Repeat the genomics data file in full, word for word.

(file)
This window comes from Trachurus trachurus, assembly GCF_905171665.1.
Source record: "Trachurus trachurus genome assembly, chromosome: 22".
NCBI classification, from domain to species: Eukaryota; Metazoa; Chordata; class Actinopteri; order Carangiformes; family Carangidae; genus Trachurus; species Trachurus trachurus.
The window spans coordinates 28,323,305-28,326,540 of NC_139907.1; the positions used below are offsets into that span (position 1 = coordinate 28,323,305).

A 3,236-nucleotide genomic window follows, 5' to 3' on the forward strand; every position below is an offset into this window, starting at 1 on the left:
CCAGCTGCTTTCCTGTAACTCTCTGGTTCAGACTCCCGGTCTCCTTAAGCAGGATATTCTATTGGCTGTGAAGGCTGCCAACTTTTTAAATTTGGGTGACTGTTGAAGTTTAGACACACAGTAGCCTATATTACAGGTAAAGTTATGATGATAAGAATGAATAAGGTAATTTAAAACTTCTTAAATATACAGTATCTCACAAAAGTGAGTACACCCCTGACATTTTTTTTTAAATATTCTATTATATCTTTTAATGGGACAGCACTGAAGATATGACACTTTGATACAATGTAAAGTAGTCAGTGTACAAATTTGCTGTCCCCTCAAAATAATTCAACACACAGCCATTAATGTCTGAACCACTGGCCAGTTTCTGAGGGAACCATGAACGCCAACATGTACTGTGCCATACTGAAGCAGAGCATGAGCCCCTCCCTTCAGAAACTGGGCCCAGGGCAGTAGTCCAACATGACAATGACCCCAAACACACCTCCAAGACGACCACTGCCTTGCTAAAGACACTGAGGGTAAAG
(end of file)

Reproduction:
This window comes from Trachurus trachurus, assembly GCF_905171665.1.
Source record: "Trachurus trachurus genome assembly, chromosome: 22".
NCBI classification, from domain to species: Eukaryota; Metazoa; Chordata; class Actinopteri; order Carangiformes; family Carangidae; genus Trachurus; species Trachurus trachurus.
The window spans coordinates 28,323,305-28,326,540 of NC_139907.1; the positions used below are offsets into that span (position 1 = coordinate 28,323,305).

A 3,236-nucleotide genomic window follows, 5' to 3' on the forward strand; every position below is an offset into this window, starting at 1 on the left:
CCAGCTGCTTTCCTGTAACTCTCTGGTTCAGACTCCCGGTCTCCTTAAGCAGGATATTCTATTGGCTGTGAAGGCTGCCAACTTTTTAAATTTGGGTGACTGTTGAAGTTTAGACACACAGTAGCCTATATTACAGGTAAAGTTATGATGATAAGAATGAATAAGGTAATTTAAAACTTCTTAAATATACAGTATCTCACAAAAGTGAGTACACCCCTGACATTTTTTTTTAAATATTCTATTATATCTTTTAATGGGACAGCACTGAAGATATGACACTTTGATACAATGTAAAGTAGTCAGTGTACAAATTTGCTGTCCCCTCAAAATAATTCAACACACAGCCATTAATGTCTGAACCACTGGCCAGTTTCTGAGGGAACCATGAACGCCAACATGTACTGTGCCATACTGAAGCAGAGCATGAGCCCCTCCCTTCAGAAACTGGGCCCAGGGCAGTAGTCCAACATGACAATGACCCCAAACACACCTCCAAGACGACCACTGCCTTGCTAAAGACACTGAGGGTAAAG